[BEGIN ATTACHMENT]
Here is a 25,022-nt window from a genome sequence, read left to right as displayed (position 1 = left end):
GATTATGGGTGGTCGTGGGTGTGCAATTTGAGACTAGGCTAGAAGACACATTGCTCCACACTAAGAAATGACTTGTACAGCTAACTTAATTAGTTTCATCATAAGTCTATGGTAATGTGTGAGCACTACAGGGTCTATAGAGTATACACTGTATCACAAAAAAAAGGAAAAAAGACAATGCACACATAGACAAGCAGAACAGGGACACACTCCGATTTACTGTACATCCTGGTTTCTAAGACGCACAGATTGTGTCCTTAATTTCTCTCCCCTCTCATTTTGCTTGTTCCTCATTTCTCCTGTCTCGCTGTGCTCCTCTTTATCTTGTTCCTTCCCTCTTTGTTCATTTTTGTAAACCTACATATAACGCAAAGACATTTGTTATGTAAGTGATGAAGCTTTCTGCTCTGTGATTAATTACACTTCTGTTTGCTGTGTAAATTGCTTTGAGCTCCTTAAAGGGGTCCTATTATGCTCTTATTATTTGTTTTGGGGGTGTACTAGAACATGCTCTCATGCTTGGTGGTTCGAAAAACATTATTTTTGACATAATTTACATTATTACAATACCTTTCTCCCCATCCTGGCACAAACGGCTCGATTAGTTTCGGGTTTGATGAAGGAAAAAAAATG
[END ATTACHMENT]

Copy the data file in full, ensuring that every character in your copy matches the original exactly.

Here is a 25,022-nt window from a genome sequence, read left to right as displayed (position 1 = left end):
GATTATGGGTGGTCGTGGGTGTGCAATTTGAGACTAGGCTAGAAGACACATTGCTCCACACTAAGAAATGACTTGTACAGCTAACTTAATTAGTTTCATCATAAGTCTATGGTAATGTGTGAGCACTACAGGGTCTATAGAGTATACACTGTATCACAAAAAAAAGGAAAAAAGACAATGCACACATAGACAAGCAGAACAGGGACACACTCCGATTTACTGTACATCCTGGTTTCTAAGACGCACAGATTGTGTCCTTAATTTCTCTCCCCTCTCATTTTGCTTGTTCCTCATTTCTCCTGTCTCGCTGTGCTCCTCTTTATCTTGTTCCTTCCCTCTTTGTTCATTTTTGTAAACCTACATATAACGCAAAGACATTTGTTATGTAAGTGATGAAGCTTTCTGCTCTGTGATTAATTACACTTCTGTTTGCTGTGTAAATTGCTTTGAGCTCCTTAAAGGGGTCCTATTATGCTCTTATTATTTGTTTTGGGGGTGTACTAGAACATGCTCTCATGCTTGGTGGTTCGAAAAACATTATTTTTGACATAATTTACATTATTACAATACCTTTCTCCCCATCCTGGCACAAACGGCTCGATTAGTTTCGGGTTTGATGAAGGAAAAAAAATG